Outside of combat, the characters and world are well written and rewards players for talking to everyone and exploring everything. This can make the run of the game feel longer than most, but everyone is interesting and you get to see how people change from the beginning of the school year up to halfway through the year. It is also important to talk to everyone so that you don’t miss out on events that affect your overall performance rating at the end of each chapter. Within the main cast of characters and important side characters, you get a journal to fill out information about each that open up their lives a bit more so that you can understand them a bit more. This part of the game feels like a Persona game where you are trying to grow strong bonds between all of your social link confidants. Interacting with your classmates this way nets more experience for their social link versus enemy encounters.
All things that shine cast a shadow
While I enjoyed everything that Trails of Cold Steel offered, there were some things that bothered me a little bit. Each area that you visit for the monthly field study can only be accessed at that time. If you fail to find anything that you may need or buy anything from the shops, you will be unable to get those items again. While combat is enjoyable and can go by pretty fast, the exposition can go on forever and will confuse you if you are not paying attention. It wasn’t until the endgame when I was finally able to put the pieces together and remember why everyone hated each other to begin with. I also had a problem with Rean deciding when he wanted to have a voice or not. I am unsure if the developers wanted Rean to have a voice or not, but he does during important cutscenes. It is also very weird when everyone is talking and then you just get text box sounds from him.
I mentioned earlier that the game rewards you for talking to people and exploring. If you are trying to go for the highest school rating, A0, then you need to explore and talk to every single person to make sure that you are not overlooking something. What makes it kinda frustrating is that there are no indications that you need to go to this area and talk to this person unless you are paying attention to what people are saying. I felt like I missed out on a lot of side stories on my first playthrough, but as the name suggest you can completely ignore them it you are not going for the high rank.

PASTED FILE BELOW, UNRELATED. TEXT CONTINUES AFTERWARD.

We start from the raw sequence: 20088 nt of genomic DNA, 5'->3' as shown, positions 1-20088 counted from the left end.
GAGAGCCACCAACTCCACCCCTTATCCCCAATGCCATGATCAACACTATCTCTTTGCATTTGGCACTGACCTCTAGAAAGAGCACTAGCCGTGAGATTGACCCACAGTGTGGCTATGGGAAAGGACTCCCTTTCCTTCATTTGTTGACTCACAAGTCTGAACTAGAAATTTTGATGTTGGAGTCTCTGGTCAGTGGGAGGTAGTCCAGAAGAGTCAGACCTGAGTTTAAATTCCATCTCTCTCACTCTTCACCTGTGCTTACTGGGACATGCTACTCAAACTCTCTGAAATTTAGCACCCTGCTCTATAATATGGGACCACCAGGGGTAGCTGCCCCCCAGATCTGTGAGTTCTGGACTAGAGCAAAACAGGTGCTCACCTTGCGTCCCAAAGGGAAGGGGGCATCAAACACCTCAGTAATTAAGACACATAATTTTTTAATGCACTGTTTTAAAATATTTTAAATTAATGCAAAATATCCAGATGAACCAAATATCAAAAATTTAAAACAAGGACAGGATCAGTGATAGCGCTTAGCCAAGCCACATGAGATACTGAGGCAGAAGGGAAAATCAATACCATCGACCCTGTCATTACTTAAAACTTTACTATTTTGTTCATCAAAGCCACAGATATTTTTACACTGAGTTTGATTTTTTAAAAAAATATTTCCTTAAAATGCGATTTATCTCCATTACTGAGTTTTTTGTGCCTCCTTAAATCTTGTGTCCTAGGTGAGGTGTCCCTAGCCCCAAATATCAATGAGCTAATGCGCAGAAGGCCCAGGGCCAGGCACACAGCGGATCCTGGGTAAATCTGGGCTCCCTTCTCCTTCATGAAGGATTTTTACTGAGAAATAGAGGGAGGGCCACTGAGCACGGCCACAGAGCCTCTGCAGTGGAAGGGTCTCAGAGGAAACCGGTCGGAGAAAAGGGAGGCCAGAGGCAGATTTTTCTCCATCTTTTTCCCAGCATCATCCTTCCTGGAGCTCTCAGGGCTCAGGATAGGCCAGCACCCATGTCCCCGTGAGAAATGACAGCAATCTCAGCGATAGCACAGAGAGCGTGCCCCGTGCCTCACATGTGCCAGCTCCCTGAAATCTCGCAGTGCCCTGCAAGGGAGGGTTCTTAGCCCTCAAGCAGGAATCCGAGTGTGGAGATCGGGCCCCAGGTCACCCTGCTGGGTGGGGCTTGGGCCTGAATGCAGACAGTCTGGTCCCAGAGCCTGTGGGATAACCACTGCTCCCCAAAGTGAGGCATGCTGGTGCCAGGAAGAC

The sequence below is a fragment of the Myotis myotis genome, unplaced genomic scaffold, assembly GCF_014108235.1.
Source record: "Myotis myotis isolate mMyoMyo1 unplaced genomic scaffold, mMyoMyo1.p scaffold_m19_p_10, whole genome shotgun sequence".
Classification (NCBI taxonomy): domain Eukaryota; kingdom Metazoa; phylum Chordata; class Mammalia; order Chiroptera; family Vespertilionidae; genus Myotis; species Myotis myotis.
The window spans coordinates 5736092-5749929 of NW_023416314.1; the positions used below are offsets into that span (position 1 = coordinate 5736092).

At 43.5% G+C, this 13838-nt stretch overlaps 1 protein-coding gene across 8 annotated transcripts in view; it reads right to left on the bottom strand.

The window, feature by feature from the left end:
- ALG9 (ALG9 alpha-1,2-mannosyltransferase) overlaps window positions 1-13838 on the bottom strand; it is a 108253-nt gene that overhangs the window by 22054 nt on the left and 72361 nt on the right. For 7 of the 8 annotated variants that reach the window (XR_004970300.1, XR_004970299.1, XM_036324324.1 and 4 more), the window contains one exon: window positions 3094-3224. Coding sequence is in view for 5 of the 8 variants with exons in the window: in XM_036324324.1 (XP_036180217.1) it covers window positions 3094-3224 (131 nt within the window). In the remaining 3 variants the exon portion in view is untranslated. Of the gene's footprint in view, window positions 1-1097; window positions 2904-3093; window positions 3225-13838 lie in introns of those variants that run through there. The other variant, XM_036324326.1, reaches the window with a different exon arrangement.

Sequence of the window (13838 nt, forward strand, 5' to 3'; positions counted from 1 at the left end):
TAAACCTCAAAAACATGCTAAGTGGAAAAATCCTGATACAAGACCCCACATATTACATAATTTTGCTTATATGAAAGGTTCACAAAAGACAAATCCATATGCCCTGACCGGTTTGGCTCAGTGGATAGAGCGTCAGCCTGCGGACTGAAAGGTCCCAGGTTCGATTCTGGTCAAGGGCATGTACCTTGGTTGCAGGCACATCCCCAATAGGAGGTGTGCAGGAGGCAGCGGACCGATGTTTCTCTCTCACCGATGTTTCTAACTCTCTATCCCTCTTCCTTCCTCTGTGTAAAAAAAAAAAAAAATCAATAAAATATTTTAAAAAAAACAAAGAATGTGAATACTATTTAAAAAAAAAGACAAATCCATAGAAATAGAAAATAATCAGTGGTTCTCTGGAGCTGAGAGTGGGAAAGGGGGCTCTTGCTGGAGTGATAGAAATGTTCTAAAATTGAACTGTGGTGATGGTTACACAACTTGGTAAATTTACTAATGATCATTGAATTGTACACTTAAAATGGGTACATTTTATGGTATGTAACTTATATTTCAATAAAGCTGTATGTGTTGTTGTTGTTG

All in all, I encourage JRPG fans to give this series a try. I tried to avoid any character development or story plots because they are best if you experience them for yourself. If you enjoy a good story with amazing gameplay, I can not highly recommend this game enough. As for which version to play that is up to your preference. The PS3 version has a cross save feature with the Vita version, so you are able to play on handheld or console. The PS4 and PC version have turbo mode where getting through the game goes by much faster; handy if you are on New Game+. Depending on which version you finish will give you a bonus when you play the second game. Trust me, you will want to play the second game after this. If you are not a fan of long conversations, or if you are looking for more exploration and action, then this may not be a title that you will enjoy as much.
The Legend of Heroes: Trails of Cold Steel
Varies (Easy to Nightmare)
What I Liked:
+ Battle System
+ Customization Options
+ Interesting Characters
+ Developed World
+ Great Story (so many twists!)
What I Disliked:
– Dialogue can get too long
– Hidden Objectives
– Inconsistent voice acting
– Having to immediately play the second game to get all my answers!